Updated In one of the many ongoing age discrimination lawsuits against IBM, Big Blue has been ordered to produce internal emails in which former CEO Ginny Rometty and former SVP of Human Resources Diane Gherson discuss efforts to get rid of older employees.
IBM as recently as February denied any “systemic age discrimination” ever occurred at the mainframe giant, despite the August 31, 2020 finding by the US Equal Employment Opportunity Commission (EEOC) that “top-down messaging from IBM’s highest ranks directing managers to engage in an aggressive approach to significantly reduce the headcount of older workers to make room for Early Professional Hires.”
The court’s description of these emails between executives further contradicts IBM’s assertions and supports claims of age discrimination raised by a 2018 report from ProPublica and Mother Jones, by other sources prior to that, and by numerous lawsuits.
On Friday, New Jersey Superior Court Judge Alberto Rivas granted the plaintiff’s motion for discovery in Schenfeld v. IBM, an age discrimination claim filed in late 2018.
The judge’s order [PDF] covers Exhibit 10, which “contains emails that discuss the effort taken by IBM to increase the number of ‘millennial’ employees.”
“An email dated June 10, 2016 was sent by [former] IBM employee Erich Clementi, SVP of sales and distribution, Chairman Europe, which contained the term ‘dinobabies’ that was used to describe older IBM employees,” the order says, referencing the ageist pejorative that surfaced without attribution in February as part of another age discrimination case, Lohnn v. IBM.
“Furthermore, the push to increase the number of millennial employees and decrease the number of older employees was the subject of several emails involving Ginny Rometty, the predecessor Chief Executive Officer of IBM, and Diane Gherson, who was SVP for Human Resources.”
The judge’s order continues, “The emails contained within Exhibit 10 evidence an interest at the then CEO-level to change the profile of IBM employees so that it reflected a younger workforce. The core issue presented in this case is whether Plaintiff [Eugen Schenfeld] was illegally separated from IBM due to his age. Therefore, the relevancy of these emails to this litigation is pronounced.”
The emails were sent during the April 24, 2016 and July 30, 2017 time frame, some of which included John Kelly, SVP and Director of IBM Research, who is among the defendants in the lawsuit. The plaintiff, IBM research scientist Eugen Schenfeld, alleges that he was ousted in 2018 as part of “Project Concord,” one of many IBM workforce reductions, which Big Blue refers to as “Resource Actions.”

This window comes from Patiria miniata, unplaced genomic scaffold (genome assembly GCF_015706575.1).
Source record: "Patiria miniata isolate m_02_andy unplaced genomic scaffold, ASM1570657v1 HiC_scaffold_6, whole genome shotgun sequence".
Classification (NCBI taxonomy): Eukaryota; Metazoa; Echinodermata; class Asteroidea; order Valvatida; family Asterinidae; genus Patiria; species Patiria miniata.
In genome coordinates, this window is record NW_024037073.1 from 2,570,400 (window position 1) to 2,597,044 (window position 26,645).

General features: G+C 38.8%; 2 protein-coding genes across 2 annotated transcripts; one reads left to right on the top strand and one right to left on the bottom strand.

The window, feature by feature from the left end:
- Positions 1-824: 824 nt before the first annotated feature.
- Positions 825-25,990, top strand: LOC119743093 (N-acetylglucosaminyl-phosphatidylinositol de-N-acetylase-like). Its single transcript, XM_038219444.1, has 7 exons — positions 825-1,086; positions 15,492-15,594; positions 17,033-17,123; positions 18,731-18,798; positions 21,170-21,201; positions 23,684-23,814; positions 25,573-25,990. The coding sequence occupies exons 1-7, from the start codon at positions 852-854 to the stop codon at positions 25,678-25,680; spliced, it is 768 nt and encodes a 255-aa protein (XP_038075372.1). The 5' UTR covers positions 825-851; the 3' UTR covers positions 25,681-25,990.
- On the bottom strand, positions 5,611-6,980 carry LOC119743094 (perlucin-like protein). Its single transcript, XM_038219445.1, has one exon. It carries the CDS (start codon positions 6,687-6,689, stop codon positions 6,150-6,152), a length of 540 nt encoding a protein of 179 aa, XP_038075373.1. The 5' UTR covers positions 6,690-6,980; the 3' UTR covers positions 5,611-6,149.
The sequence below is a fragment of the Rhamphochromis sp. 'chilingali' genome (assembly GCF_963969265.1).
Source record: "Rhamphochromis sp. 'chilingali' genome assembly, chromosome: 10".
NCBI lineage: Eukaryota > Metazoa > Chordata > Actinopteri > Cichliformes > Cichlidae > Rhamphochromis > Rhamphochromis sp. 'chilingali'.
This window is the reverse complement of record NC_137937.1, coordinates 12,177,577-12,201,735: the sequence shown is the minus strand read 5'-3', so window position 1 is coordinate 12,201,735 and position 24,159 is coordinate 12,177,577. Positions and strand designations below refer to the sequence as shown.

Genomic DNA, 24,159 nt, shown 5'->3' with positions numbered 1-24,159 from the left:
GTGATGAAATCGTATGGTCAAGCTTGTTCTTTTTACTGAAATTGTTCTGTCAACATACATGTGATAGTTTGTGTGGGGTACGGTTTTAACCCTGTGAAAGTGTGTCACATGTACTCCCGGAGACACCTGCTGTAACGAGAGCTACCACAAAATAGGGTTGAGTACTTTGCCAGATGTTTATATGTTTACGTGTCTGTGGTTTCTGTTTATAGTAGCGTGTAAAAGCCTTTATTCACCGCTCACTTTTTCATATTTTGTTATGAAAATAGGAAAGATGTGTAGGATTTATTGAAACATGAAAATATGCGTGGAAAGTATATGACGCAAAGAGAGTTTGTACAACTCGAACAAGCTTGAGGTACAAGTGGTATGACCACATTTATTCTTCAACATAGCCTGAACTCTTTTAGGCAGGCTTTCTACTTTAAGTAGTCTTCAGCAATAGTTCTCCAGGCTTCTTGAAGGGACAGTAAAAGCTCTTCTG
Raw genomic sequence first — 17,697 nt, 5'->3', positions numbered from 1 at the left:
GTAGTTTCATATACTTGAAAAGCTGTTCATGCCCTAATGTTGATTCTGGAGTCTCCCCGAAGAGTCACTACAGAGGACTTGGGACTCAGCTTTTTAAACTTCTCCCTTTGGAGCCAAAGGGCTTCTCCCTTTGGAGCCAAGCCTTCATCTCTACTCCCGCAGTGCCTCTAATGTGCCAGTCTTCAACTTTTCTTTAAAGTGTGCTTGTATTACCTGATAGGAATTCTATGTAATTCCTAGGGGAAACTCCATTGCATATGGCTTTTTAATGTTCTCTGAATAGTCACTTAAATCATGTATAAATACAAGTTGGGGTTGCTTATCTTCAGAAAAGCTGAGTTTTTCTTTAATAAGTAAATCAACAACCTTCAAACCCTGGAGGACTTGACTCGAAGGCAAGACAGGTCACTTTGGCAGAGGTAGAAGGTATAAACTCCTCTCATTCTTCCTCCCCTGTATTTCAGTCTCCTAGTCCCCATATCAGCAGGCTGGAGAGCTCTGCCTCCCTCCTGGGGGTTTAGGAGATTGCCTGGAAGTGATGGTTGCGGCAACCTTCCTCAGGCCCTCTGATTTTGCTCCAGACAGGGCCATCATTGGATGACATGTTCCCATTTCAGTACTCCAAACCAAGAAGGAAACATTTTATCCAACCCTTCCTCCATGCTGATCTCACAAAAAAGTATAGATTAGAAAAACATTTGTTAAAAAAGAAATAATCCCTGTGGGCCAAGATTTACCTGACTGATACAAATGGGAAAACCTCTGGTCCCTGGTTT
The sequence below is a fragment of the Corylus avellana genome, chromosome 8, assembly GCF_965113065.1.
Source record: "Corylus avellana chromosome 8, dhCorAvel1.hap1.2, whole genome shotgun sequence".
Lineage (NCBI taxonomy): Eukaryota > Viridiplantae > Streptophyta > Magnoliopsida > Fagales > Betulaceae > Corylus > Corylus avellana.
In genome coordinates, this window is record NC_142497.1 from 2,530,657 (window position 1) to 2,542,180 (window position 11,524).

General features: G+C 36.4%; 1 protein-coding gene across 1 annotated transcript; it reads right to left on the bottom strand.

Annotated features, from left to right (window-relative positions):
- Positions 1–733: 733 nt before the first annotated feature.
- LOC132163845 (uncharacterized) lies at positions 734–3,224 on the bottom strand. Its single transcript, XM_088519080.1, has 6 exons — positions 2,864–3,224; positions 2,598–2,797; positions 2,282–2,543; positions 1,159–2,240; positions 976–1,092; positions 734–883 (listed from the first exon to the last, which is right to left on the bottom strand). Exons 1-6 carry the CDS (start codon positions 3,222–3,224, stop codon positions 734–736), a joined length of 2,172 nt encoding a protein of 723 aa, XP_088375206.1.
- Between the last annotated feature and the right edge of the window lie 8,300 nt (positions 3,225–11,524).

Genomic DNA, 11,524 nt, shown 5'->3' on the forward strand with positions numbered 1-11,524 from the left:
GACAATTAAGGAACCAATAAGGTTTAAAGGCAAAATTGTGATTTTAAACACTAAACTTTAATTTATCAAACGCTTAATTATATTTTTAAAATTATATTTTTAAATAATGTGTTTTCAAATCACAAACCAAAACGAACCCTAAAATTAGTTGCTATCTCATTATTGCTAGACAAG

In a different age discrimination claim, Kinney et al. v. IBM, the plaintiffs’ recent discovery request reveals just how many “Resource Actions” IBM has implemented from 2014 through 2020. At least 71 of them have been identified in a recent court filing [PDF].
The codenames for these layoffs are listed as follows:
Rometty stepped down as CEO on January 1, 2021 and was replaced by Arvind Krishna. She was then hired as consultant at IBM, at a rate of $20,000 per day if she provides four or more hours of services, or $10,000 otherwise.
IBM shareholders appear to have become unhappy with the way the company has been dealing with allegations of past misconduct.
Two-thirds of IBM shareholders voting on proposals at the company’s annual meeting in April supported a measure to require the company to produce a public report on the financial risks arising from its use of concealment clauses that limit what workers can say about workplace misconduct.
That same month, a group of IBM investors sued IBM for securities fraud, alleging that the company misreported mainframe sales to inflate executive bonuses. That complaint led to four similar lawsuits filed by firms representing other investors.
IBM did not immediately respond to a request for comment.
The trial date for the Schenfeld case is scheduled next month. ®
Updated to add
After this story was published, an IBM spokesperson got back to us and reiterated past statements about the lack of age discrimination at the company.
“The facts of the matter have not changed: there was and is no systemic age discrimination at IBM and the data back that up,” IBM’s spokesperson said. “Further, with regards to the Schenfeld case, age played no role whatsoever in this individual’s departure.”